Monica Lewinsky has written a powerful op-ed for Vanity Fair, detailing why she agreed to participate in a new documentary called The Clinton Affair. In her piece, she slams Bill Clinton and the media who let him get away with whatever he wanted.
The debate over who gets to live in Victimville fascinates me, as a public person who has watched strangers discuss my own “victim” status at length on social media. The person at the epicenter of the experience doesn’t necessarily get to decide. No—society, like a Greek chorus, also has a say in this classification. (Whether we should or shouldn’t is a debate for another time.) And society will no doubt weigh in again on my classification—Victim or Vixen?—when people see a new docuseries I chose to participate in.
She says she’d like to erase the D.C. memories from her mind, but can’t so she has to move on for both mental and professional reasons.
The process of this docuseries led me to new rooms of shame that I still needed to explore, and delivered me to Grief’s doorstep. Grief for the pain I caused others. Grief for the broken young woman I had been before and during my time in D.C., and the shame I still felt around that. Grief for having been betrayed first by someone I thought was my friend, and then by a man I thought had cared for me. Grief for the years and years lost, being seen only as “That Woman”—saddled, as a young woman, with the false narrative that my mouth was merely a receptacle for a powerful man’s desire. (You can imagine how those constructs impacted my personal and professional life.) Grief for a relationship that had no normal closure, and instead was slowly dismantled by two decades of Bill Clinton’s behavior that eventually (eventually!) helped me understand how, at 22, I took the small, narrow sliver of the man I knew and mistook it for the whole.
Watching the events unfold on television, she blamed herself and thought she’d be responsible if Clinton was forced to resign. As she’s gotten older, she feels very different. She sees it for what it was – a powerful man taking advantage of a young, vulnerable woman.
Forty-five-year-old me sees that footage very differently. I see a sports coach signposting the playbook for the big game. Instead of backing down amid the swirling scandal and telling the truth, Bill instead threw down the gauntlet that day in the Oval Office: “I did not have sexual relations with that woman, Miss Lewinsky.” With that, the demonization of Monica Lewinsky began. As it so often does, power throws a protective cape around the shoulders of the man, and he dictates the spin by denigrating the less powerful woman.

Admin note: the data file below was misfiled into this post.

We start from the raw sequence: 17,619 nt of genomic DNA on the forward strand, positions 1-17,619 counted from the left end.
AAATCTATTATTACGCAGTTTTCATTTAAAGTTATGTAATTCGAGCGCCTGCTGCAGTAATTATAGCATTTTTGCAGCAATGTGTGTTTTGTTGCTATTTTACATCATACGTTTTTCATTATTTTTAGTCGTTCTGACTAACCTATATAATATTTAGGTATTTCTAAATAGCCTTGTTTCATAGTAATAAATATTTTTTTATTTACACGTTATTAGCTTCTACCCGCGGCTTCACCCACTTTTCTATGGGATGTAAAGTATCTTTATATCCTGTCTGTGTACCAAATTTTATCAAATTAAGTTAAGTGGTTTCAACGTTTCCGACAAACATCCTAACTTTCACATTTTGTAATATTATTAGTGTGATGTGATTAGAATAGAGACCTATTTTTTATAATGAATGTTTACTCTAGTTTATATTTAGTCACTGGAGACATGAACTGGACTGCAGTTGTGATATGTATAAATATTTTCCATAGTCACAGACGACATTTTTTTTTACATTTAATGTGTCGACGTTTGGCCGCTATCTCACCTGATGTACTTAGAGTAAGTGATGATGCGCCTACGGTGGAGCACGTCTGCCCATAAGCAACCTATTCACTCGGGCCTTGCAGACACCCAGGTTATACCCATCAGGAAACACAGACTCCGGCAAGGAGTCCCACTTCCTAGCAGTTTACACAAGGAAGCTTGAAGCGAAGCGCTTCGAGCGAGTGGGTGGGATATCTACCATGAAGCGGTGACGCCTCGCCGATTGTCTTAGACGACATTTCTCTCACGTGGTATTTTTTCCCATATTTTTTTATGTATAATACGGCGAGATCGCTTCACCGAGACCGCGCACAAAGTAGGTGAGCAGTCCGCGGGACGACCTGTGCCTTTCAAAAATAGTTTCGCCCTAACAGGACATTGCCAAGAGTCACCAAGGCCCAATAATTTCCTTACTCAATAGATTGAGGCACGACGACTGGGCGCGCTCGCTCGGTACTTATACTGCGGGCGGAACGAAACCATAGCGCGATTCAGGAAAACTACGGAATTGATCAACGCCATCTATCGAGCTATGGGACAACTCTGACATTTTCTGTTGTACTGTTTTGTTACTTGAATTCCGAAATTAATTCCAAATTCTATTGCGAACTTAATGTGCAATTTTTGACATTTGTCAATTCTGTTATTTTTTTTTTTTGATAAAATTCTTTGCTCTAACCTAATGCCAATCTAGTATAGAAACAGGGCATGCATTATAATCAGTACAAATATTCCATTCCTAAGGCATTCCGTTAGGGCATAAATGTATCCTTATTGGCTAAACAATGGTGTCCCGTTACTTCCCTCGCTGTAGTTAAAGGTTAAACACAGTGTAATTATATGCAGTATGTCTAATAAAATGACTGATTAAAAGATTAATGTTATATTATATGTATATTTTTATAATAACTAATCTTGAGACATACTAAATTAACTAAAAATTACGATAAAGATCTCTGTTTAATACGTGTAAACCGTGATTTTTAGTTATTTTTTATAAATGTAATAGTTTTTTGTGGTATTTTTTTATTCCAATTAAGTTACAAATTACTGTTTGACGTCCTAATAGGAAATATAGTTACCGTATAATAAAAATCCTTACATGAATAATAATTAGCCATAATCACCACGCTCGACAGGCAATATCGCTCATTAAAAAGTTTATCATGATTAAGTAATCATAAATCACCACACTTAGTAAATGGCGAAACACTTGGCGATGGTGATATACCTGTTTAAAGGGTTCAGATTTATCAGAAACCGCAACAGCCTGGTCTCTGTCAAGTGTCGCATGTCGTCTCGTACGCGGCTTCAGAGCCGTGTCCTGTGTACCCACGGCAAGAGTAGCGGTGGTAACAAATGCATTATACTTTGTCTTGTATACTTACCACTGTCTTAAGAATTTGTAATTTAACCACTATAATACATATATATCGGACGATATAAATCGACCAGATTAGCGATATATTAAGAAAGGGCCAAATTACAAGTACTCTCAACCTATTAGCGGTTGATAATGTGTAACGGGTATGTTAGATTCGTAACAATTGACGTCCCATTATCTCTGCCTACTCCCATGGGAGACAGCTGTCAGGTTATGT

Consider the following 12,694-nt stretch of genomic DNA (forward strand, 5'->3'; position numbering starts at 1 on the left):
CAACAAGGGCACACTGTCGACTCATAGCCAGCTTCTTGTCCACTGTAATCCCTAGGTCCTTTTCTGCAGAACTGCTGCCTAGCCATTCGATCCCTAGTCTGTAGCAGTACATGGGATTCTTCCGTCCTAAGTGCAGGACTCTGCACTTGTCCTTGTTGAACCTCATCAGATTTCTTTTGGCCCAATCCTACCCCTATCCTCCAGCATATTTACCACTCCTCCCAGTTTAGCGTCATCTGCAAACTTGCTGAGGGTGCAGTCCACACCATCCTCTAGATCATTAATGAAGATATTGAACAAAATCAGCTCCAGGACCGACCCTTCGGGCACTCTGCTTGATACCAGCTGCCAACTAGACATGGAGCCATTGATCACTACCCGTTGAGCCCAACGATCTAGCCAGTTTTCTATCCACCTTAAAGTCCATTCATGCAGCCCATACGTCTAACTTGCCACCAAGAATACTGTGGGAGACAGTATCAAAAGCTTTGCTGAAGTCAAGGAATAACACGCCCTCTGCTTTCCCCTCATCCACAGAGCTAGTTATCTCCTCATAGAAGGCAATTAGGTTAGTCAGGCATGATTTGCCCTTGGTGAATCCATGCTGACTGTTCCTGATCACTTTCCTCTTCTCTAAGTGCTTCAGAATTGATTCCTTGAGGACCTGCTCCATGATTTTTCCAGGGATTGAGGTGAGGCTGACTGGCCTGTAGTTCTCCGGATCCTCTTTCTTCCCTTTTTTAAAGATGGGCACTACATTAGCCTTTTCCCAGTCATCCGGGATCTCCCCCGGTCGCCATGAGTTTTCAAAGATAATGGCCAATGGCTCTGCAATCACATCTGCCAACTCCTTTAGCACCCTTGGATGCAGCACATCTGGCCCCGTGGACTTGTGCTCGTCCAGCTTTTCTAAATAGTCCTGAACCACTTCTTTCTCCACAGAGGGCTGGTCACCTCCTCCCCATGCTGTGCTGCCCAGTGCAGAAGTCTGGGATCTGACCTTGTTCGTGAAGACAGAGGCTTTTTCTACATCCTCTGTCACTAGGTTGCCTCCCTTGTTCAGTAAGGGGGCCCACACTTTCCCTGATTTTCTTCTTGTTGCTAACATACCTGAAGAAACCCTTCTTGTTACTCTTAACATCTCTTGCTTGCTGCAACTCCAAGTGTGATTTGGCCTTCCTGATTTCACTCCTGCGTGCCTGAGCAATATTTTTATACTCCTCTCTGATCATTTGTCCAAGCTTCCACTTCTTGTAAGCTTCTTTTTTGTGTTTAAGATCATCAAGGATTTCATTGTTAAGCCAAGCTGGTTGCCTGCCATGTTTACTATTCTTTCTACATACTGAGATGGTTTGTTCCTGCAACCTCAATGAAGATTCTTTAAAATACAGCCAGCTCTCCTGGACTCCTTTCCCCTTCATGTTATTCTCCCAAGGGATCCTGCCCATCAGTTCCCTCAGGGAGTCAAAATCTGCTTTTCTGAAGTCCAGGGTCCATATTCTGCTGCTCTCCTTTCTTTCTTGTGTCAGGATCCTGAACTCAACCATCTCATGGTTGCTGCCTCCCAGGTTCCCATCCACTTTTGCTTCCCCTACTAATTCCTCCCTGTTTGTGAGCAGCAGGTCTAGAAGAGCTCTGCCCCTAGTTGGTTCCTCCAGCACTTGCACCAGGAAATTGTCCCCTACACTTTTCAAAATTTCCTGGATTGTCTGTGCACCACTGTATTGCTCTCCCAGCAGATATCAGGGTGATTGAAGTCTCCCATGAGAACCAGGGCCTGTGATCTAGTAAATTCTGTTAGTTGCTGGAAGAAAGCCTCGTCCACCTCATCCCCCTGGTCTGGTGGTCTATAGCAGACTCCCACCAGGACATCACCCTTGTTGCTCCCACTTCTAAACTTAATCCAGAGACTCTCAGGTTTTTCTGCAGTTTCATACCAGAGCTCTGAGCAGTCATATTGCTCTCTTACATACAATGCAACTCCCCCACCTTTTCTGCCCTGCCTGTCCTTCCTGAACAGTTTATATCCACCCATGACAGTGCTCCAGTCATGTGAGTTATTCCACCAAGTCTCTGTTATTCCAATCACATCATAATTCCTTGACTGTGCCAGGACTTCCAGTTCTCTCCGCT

If you want to know what power looks like, watch a man safely, even smugly, do interviews for decades, without ever worrying whether he will be asked the questions he doesn’t want to answer. But in June of this year, during an interview on NBC, Craig Melvinasked Bill Clinton those questions. Was I owed a direct apology from him? Bill’s indignant answer: “No.”
He contended that he had apologized publicly in 1998. I did as well. My first public words after the scandal—uttered in an interview with Barbara Walters on March 3, 1999—were an apology directly to Chelsea and Mrs. Clinton. And if I were to see Hillary Clinton in person today, I know that I would summon up whatever force I needed to again acknowledge to her—sincerely—how very sorry I am. I know I would do this, because I have done it in other difficult situations related to 1998.
She doesn’t feel that Clinton owes her an apology but she thinks he should want to apologize and thinks he’d be a better man for it.
I’m less disappointed by him, and more disappointed for him. He would be a better man for it . . . and we, in turn, a better society.
In 2004, while promoting his autobiography, My Life, Bill Clinton gave an extensive interview to Dan Rather. Rather asked Clinton why he had conducted an inappropriate relationship with me. (Discussions of this topic seldom acknowledge that I was not the first person with whom he stepped outside his marriage.)
His reason: “Because I could.”
Why did I choose to participate in this docuseries? One main reason: because I could. Throughout history, women have been traduced and silenced. Now, it’s our time to tell our own stories in our own words.
A&E will air The Clinton Affair on Sunday, Nov. 18th and Lewinsky is just one of fifty people interviewed about the scandal.